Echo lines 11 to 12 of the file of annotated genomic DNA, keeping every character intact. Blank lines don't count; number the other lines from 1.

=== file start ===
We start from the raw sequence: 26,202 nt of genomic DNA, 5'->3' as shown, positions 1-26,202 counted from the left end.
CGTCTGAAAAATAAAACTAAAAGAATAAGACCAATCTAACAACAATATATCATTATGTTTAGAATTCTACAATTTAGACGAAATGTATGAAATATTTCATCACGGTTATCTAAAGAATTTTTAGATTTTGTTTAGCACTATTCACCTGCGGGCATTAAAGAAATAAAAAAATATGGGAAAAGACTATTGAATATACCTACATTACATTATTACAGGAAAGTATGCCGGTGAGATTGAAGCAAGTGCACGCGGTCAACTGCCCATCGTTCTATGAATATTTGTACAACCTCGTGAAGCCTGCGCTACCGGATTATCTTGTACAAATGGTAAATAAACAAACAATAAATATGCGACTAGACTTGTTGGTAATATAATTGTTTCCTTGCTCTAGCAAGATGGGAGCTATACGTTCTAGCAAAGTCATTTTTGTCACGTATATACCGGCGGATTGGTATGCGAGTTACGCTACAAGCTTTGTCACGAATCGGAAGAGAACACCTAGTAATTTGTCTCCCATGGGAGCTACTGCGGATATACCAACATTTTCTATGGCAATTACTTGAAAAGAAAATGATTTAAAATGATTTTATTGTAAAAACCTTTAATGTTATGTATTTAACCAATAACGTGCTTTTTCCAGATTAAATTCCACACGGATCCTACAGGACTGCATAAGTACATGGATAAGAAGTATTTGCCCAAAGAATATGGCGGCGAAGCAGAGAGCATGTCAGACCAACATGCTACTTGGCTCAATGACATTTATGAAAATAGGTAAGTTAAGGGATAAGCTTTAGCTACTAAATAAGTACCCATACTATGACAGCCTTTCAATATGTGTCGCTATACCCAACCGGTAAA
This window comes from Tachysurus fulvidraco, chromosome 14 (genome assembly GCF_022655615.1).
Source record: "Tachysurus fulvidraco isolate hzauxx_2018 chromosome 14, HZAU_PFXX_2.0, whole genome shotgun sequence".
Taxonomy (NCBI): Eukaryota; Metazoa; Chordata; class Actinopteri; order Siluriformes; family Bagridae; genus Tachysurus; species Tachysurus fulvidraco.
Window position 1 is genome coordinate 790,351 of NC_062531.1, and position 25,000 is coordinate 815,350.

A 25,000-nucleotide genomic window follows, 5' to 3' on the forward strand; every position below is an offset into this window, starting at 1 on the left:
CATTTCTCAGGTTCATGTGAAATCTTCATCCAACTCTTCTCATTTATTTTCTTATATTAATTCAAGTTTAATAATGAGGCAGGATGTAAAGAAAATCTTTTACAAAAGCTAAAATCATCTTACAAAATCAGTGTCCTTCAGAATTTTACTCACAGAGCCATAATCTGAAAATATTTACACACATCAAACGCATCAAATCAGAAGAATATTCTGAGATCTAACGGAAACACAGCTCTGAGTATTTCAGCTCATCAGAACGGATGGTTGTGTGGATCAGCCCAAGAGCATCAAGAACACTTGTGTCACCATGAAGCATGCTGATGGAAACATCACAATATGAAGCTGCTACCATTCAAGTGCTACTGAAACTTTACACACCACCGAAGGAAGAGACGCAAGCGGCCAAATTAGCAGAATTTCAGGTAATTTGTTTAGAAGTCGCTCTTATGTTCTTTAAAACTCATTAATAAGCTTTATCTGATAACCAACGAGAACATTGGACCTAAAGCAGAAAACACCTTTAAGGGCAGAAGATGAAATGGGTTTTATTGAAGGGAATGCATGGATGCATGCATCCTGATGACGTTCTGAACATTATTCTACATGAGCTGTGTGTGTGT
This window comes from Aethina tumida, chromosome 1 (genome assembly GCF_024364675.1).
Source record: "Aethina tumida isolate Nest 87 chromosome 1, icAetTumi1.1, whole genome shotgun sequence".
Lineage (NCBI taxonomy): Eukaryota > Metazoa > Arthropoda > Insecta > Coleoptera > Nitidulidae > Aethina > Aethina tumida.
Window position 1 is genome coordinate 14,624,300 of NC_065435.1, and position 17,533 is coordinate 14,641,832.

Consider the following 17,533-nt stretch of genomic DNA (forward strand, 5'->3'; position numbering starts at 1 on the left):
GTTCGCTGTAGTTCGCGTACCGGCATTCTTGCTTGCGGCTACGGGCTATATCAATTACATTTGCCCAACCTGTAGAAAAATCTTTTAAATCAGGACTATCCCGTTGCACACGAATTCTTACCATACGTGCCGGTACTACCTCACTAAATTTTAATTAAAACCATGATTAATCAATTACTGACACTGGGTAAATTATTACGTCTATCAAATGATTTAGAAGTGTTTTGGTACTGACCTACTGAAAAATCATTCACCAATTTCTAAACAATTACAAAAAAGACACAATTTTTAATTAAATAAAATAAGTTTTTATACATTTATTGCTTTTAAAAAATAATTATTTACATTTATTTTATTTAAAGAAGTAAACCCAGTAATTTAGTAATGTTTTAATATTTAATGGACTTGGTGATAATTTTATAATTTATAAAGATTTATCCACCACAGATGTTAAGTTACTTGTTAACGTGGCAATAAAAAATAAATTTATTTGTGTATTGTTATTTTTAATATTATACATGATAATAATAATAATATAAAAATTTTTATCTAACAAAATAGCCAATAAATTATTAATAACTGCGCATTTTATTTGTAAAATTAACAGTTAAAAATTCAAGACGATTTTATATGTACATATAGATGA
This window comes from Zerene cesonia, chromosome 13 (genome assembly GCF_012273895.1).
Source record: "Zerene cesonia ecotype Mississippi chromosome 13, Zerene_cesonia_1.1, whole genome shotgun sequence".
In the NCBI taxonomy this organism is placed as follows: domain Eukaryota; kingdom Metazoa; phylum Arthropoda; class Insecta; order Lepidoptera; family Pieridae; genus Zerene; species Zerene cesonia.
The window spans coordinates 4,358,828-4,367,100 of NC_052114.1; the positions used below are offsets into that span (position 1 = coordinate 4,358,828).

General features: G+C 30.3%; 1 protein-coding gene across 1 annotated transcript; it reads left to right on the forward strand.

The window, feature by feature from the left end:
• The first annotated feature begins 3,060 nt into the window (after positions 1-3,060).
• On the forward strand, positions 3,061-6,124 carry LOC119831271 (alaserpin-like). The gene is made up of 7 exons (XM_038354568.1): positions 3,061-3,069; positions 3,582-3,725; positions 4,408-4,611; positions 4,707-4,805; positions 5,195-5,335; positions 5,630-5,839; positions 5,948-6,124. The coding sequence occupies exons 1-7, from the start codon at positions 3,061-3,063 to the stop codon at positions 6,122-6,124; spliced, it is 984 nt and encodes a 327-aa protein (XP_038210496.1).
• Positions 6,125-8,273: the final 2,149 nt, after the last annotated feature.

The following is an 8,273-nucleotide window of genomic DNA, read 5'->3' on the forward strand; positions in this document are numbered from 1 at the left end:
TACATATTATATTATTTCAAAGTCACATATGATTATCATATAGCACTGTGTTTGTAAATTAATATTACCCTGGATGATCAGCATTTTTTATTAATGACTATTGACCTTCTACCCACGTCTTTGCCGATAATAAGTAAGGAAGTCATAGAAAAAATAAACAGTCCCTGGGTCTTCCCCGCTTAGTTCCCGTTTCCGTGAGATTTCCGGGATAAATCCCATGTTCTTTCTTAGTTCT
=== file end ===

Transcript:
Lineage (NCBI taxonomy): Eukaryota > Metazoa > Arthropoda > Insecta > Coleoptera > Nitidulidae > Aethina > Aethina tumida.
Window position 1 is genome coordinate 14,624,300 of NC_065435.1, and position 17,533 is coordinate 14,641,832.